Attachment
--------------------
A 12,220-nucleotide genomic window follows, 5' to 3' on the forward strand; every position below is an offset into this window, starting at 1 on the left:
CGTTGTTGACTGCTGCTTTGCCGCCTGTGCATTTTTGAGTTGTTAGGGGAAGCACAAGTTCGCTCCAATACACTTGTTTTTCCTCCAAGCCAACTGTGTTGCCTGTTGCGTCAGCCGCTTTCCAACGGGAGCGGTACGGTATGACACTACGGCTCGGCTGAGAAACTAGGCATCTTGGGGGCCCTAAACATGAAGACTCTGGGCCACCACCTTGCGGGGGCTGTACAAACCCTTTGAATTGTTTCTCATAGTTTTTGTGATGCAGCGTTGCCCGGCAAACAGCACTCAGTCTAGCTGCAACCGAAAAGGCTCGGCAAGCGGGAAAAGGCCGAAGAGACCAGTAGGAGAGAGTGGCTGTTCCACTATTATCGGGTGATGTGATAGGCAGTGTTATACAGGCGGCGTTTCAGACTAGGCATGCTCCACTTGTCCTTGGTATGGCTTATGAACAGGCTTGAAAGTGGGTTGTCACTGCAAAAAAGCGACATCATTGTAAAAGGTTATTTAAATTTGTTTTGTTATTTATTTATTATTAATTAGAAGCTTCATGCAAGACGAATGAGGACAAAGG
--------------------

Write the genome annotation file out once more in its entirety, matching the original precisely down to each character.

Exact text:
A 12,220-nucleotide genomic window follows, 5' to 3' on the forward strand; every position below is an offset into this window, starting at 1 on the left:
CGTTGTTGACTGCTGCTTTGCCGCCTGTGCATTTTTGAGTTGTTAGGGGAAGCACAAGTTCGCTCCAATACACTTGTTTTTCCTCCAAGCCAACTGTGTTGCCTGTTGCGTCAGCCGCTTTCCAACGGGAGCGGTACGGTATGACACTACGGCTCGGCTGAGAAACTAGGCATCTTGGGGGCCCTAAACATGAAGACTCTGGGCCACCACCTTGCGGGGGCTGTACAAACCCTTTGAATTGTTTCTCATAGTTTTTGTGATGCAGCGTTGCCCGGCAAACAGCACTCAGTCTAGCTGCAACCGAAAAGGCTCGGCAAGCGGGAAAAGGCCGAAGAGACCAGTAGGAGAGAGTGGCTGTTCCACTATTATCGGGTGATGTGATAGGCAGTGTTATACAGGCGGCGTTTCAGACTAGGCATGCTCCACTTGTCCTTGGTATGGCTTATGAACAGGCTTGAAAGTGGGTTGTCACTGCAAAAAAGCGACATCATTGTAAAAGGTTATTTAAATTTGTTTTGTTATTTATTTATTATTAATTAGAAGCTTCATGCAAGACGAATGAGGACAAAGG